« Reply #111 on: October 02, 2013, 09:31:12 AM »
Or how about the important questions, "Why is so important to you keep him happy?  Why do you care so much about what he thinks?  Why is his happiness and what he thinks more important to you than my happiness and what I think?"

Amara

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Re: Mean-spirited, devious, brother-in-law -- must I even respond to him?
« Reply #112 on: October 02, 2013, 01:14:28 PM »
I'm guessing that even if he can't articulate it, her DH feels that his only surviving bond is his brother. It's a lifelong one and he may, unconsciously, believe that it is more likely to last than the bond with his wife.

weeblewobble

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Re: Mean-spirited, devious, brother-in-law -- must I even respond to him?
« Reply #113 on: October 02, 2013, 01:30:44 PM »
I'm guessing that even if he can't articulate it, her DH feels that his only surviving bond is his brother. It's a lifelong one and he may, unconsciously, believe that it is more likely to last than the bond with his wife.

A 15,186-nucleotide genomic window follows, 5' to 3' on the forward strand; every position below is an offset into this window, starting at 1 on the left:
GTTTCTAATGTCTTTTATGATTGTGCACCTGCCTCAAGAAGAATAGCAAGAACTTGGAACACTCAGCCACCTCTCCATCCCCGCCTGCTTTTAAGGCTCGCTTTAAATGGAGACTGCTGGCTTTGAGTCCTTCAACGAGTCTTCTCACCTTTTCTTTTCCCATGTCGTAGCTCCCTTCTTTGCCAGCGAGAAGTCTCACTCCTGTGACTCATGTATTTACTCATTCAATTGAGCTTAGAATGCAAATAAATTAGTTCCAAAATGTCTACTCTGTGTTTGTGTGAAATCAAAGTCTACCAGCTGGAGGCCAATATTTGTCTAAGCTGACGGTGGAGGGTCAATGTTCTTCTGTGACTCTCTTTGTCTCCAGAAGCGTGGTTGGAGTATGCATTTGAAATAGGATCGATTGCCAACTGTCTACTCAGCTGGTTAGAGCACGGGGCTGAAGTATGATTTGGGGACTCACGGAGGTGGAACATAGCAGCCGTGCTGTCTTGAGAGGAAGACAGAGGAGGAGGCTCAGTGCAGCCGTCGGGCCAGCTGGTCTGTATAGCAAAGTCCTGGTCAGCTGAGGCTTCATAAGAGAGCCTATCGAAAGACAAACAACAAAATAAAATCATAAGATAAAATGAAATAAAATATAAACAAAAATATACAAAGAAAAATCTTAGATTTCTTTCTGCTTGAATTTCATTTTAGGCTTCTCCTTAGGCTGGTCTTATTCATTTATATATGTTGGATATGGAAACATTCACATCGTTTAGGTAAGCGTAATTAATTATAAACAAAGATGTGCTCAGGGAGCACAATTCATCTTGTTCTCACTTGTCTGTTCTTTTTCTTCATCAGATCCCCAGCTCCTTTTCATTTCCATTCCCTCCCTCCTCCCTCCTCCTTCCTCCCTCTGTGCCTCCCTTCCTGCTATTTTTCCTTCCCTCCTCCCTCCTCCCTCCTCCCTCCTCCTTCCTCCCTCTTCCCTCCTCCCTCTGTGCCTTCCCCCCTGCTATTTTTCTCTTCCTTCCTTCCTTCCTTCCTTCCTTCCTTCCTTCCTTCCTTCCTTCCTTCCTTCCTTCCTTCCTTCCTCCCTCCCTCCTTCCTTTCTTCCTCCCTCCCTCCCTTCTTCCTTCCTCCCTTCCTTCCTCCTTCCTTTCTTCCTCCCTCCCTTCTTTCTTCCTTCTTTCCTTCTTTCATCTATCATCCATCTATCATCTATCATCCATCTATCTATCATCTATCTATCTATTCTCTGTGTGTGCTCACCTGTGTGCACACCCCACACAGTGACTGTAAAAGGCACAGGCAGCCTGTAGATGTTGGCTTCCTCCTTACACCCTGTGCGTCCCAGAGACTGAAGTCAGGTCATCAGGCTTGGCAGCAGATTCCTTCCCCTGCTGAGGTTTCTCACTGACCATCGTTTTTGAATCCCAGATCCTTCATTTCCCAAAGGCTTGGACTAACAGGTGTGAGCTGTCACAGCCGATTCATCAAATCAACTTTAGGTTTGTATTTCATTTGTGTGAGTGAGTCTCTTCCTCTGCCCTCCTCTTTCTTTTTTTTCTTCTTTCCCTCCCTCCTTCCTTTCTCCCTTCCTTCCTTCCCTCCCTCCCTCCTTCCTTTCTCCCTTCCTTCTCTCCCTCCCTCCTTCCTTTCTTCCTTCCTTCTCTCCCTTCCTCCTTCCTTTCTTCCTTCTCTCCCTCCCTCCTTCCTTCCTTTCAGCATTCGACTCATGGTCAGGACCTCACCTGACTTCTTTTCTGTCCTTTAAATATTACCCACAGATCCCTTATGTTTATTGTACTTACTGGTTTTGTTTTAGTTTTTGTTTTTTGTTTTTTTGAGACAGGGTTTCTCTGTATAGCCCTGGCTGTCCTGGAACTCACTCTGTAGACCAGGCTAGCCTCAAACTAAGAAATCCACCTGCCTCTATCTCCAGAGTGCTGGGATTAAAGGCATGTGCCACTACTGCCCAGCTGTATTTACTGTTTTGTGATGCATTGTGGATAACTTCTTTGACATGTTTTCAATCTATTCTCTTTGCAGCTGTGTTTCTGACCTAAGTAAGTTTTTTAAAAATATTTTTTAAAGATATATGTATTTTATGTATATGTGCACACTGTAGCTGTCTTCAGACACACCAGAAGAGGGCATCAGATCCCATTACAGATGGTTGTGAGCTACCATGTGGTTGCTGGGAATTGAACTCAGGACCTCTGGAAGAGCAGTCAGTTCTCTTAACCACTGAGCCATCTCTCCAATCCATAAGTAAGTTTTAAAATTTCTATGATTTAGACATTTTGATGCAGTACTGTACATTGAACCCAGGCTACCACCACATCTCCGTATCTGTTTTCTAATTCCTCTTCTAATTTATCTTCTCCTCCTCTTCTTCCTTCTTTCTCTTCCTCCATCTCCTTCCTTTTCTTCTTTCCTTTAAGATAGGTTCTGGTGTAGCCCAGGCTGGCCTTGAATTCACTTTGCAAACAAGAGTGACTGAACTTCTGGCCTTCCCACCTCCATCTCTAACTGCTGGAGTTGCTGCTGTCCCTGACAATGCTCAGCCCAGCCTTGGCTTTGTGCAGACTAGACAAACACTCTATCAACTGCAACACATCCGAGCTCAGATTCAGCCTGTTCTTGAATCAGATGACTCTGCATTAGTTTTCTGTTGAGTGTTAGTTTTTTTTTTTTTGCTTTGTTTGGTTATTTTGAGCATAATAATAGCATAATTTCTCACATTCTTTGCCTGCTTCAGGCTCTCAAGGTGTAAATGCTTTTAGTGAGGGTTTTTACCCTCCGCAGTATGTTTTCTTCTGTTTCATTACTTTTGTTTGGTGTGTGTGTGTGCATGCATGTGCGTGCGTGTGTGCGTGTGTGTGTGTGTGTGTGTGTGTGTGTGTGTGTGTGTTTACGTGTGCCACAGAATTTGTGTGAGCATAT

If he keeps prioritizing BIL's feelings over his wife's, then he is almost guaranteeing it.

gramma dishes

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Re: Mean-spirited, devious, brother-in-law -- must I even respond to him?
« Reply #114 on: October 02, 2013, 01:34:47 PM »
I'm guessing that even if he can't articulate it, her DH feels that his only surviving bond is his brother. It's a lifelong one and he may, unconsciously, believe that it is more likely to last than the bond with his wife.

If he keeps prioritizing BIL's feelings over his wife's, then he is almost guaranteeing it.

Exactly!   ;D

I'd still like to know about the nature of the property the brothers co-own and why the husband seems afraid of his brother.  It is possible that if he stood up to him, they might actually have a better relationship in the long run. 

DavidH

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Re: Mean-spirited, devious, brother-in-law -- must I even respond to him?
« Reply #115 on: October 02, 2013, 01:46:44 PM »
The whole example of you gave, mocking your voice, grunts, sighs seems like grade school, not how adults interact, it's just bizarre.  I honestly don't get the entire interaction.